Conceptual modelling is often argued to be a core technique in information systems development. An important aspect of conceptual modelling is the ontological and philosophical questions of how to conceive of object existence and identity. Despite significant interest in the topic, formal agreement on how object identity should be represented in modelling languages remains an open question. In the literature, the predominant view is that an object, or entity, is a modelling construct used to represent things. Contrary to this view, we draw on theories of language use and social ontology to understand object identity based on the notion that identity cannot be limited to the identity of physical things. The emphasis is on how language is used to create conceptual entities in a way that maintains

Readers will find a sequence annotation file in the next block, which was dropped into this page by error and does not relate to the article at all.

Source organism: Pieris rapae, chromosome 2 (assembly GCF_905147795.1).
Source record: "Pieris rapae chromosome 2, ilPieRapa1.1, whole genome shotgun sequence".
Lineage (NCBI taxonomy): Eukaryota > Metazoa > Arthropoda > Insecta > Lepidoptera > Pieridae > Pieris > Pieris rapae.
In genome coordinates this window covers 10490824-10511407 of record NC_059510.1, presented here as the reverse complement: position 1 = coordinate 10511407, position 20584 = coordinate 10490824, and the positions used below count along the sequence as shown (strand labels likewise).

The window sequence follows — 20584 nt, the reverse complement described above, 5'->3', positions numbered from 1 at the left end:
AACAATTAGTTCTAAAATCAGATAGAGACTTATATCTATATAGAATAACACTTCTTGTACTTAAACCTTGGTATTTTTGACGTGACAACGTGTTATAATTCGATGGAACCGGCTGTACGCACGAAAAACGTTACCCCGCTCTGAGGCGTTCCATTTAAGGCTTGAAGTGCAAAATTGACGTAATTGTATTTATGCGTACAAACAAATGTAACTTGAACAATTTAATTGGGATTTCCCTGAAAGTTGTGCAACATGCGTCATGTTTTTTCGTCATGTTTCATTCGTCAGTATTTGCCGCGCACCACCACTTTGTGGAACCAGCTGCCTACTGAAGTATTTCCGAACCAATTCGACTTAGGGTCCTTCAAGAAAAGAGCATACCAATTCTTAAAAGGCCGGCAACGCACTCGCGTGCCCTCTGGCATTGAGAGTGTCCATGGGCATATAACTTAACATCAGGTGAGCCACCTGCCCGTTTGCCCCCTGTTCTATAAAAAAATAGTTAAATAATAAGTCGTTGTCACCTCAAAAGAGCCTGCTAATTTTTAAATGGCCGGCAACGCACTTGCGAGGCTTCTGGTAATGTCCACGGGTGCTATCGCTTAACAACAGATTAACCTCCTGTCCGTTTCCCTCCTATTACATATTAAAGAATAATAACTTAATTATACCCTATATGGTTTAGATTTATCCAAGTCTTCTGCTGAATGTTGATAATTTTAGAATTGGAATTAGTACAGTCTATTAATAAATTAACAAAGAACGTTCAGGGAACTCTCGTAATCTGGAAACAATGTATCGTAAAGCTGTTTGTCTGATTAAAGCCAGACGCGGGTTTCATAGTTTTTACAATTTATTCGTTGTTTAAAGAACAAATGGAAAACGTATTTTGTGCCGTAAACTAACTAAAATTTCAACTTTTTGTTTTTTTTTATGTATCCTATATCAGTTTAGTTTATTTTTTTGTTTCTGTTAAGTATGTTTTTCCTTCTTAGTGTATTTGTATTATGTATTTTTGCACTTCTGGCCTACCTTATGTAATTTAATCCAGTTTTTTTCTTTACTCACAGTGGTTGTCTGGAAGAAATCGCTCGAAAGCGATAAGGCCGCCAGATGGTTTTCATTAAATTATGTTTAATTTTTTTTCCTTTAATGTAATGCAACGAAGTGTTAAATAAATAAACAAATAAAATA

fidelity to physical reality and ensures reliable identification of entities across domains. The theoretical
implications of this work are primarily the new perspective of conceptual modelling that social ontology affords and the formal introduction and ontological grounding of institutional entities, which have so far been treated rather incidentally. Practical implications include a better foundation for designing and selecting identifiers and classes.
|Cite as: Henderson-Sellers, B., Eriksson, O. and Agerfalk, P.J. (2015). On the Need for Identity in Ontology-Based Conceptual Modelling. In Proc. 11th Asia-Pacific Conference on Conceptual Modelling (APCCM 2015) Sydney, Australia. CRPIT, 165. Saeki, M. and Kohler, H. Eds., ACS. 9-20 |
(local if available)